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Department of Health's claims of 75-80% efficacy branded a 'fantasy'

New study sparks flu vaccine controversy

Vaccination against influenza has little or no effect on rates of the disease and may be a waste of time and money, concludes a major new review of worldwide data.

The author, a leading reviewer at the Cochrane Collaboration and former GP, warned there was insufficient evidence to justify the UK's large-scale vaccination campaign.

Writing in a commentary and analysis published in last week's BMJ, Dr Tom Jefferson argued flu vaccination did not reduce the number of working days lost, hospital admissions, transmission rates or deaths from flu – particularly not in the elderly.

A meta-analysis of flu vaccines in the elderly found the effect on all-cause mortality varied from none to a greater effect than all deaths attributable to flu, findings described as 'coun-ter-intuitive and implausible'.

Dr Jefferson, co-ordinator of the Cochrane Vaccines Field, added: 'It is impossible for a vaccine that does not prevent flu to prevent its complications.'

Following his analysis of systematic reviews included in the Cochrane Library, Dr Jefferson said: 'In general there is a very wide gap between what policy makers claim and public health policy.

'For example, what David Salisbury [the Department of Health's director of immunisation] claims, that vaccines are 75-80 per cent effective in the elderly, is just a fantasy.'

GPs and flu virus experts roundly dismissed the claims.

Dr Douglas Fleming, director of the RCGP Birmingham research unit and a Government adviser on influenza, said: 'There is good evidence that the flu vaccine is effective at reducing hospital admissions, deaths and other serious manifestations of flu.'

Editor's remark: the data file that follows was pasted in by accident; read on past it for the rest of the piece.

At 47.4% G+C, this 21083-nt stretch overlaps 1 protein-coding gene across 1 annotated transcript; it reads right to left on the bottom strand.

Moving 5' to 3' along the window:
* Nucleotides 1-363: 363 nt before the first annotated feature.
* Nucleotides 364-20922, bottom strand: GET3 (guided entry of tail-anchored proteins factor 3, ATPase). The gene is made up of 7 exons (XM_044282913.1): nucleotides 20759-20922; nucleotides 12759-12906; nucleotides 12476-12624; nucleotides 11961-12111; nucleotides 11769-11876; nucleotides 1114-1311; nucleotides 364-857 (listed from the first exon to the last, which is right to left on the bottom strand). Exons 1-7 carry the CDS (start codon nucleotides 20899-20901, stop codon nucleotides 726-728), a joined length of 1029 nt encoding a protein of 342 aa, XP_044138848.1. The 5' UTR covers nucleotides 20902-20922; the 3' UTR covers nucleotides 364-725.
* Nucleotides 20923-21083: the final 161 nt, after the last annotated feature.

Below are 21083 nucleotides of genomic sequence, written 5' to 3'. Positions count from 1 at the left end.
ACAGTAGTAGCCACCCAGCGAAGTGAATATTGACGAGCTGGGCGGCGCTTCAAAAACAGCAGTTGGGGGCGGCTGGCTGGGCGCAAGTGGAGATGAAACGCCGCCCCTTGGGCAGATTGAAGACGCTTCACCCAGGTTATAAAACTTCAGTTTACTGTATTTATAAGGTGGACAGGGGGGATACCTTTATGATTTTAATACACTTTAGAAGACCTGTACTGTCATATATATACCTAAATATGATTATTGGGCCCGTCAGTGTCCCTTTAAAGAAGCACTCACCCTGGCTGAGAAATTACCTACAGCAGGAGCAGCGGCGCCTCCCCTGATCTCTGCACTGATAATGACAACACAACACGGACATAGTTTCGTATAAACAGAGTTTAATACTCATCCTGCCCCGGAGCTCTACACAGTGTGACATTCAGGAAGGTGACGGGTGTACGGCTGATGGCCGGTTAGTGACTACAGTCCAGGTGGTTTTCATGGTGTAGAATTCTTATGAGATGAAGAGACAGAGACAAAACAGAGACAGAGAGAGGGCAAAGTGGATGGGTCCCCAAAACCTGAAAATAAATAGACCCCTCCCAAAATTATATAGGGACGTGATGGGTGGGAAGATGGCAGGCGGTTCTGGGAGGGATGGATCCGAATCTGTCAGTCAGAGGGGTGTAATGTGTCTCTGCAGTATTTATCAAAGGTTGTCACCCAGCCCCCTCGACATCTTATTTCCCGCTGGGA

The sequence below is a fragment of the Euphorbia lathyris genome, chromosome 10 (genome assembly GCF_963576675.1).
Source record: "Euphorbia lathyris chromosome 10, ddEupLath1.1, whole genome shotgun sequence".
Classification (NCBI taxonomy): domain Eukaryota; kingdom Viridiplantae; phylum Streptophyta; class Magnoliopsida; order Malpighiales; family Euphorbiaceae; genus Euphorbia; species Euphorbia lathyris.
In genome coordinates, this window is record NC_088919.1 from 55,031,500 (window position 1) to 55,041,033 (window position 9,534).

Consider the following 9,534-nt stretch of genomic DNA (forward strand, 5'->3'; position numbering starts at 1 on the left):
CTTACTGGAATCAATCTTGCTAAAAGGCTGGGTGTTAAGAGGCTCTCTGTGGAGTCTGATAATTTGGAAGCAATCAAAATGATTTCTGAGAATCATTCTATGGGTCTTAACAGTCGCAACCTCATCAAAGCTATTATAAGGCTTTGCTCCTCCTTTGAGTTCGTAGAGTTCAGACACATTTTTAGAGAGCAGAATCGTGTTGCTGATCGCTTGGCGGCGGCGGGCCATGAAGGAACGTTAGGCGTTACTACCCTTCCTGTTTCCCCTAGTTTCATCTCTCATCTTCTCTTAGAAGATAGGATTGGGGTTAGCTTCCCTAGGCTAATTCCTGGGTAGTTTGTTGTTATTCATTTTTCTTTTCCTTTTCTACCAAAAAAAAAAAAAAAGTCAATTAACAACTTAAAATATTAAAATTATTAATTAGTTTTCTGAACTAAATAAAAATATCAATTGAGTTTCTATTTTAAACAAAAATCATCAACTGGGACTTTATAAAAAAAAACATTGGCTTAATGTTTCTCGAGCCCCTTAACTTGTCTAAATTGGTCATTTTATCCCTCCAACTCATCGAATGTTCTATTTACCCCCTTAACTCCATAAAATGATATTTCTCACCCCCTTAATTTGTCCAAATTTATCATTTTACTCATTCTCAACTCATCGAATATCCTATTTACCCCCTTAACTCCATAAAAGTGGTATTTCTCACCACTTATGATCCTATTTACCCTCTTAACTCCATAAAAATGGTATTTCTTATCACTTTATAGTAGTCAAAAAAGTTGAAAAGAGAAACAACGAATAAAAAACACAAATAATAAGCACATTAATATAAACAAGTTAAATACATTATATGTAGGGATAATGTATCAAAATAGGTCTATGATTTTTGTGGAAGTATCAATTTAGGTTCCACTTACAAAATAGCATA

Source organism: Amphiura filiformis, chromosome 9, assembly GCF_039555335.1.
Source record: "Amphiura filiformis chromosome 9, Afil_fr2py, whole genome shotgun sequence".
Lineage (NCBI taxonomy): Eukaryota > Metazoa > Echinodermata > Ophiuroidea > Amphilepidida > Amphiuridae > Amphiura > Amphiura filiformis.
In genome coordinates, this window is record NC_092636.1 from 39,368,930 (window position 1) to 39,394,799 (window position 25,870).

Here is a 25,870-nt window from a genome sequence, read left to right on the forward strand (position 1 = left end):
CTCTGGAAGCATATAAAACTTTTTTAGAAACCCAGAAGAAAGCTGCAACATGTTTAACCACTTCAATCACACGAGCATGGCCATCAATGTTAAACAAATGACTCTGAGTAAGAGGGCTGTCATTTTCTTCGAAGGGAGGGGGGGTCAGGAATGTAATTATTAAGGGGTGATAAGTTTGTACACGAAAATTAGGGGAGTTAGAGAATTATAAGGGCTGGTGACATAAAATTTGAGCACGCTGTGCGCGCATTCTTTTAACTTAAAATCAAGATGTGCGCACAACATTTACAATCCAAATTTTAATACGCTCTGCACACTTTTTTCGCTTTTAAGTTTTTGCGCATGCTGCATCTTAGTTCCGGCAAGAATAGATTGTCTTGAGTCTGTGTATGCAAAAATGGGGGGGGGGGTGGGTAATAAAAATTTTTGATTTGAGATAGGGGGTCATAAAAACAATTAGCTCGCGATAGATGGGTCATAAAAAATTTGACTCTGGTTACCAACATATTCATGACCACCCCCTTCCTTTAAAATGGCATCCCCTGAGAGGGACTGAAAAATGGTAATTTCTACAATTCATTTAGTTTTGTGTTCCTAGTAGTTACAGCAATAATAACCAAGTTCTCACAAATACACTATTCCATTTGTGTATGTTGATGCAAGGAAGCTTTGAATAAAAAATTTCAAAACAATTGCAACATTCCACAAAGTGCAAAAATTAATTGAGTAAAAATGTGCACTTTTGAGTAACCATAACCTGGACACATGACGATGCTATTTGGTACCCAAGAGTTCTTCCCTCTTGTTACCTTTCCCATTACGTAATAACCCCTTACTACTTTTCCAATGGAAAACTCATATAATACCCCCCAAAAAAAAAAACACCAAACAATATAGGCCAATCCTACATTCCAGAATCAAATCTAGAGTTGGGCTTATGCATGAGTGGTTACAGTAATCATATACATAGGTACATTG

But Dr Fleming did admit: 'The impact of vaccination on winter respiratory illnesses is not as strong as one would hope. He is right to challenge some of the economic analyses, which rather overstate the benefits.'

Professor John Oxford, professor of virology at Queen Mary, University of London, strongly disagreed with the conclusions. 'One has to be careful about these things. What if he persuades a lot of people not to have the vaccine and they die? It's easy to sound off, but what about the consequences?'

But Dr Jefferson argued there should be more concern about the 'very serious consequences from giving people a vaccine that has not been adequately tested'.

The review and its findings

Search strategy

• Systematic reviews identified from Cochrane Library, MEDLINE, EMBASE, NHS, HTA and NICE

• Study designs included RCT, cluster and cohort studies, and placebo-controlled RCTs

Problems with clinical evidence

• Heavy reliance on non-randomised studies

• Absence of convincing evidence on most campaign objectives

• Most studies of poor methodological quality

• Small and heterogeneous dataset on safety of vaccines

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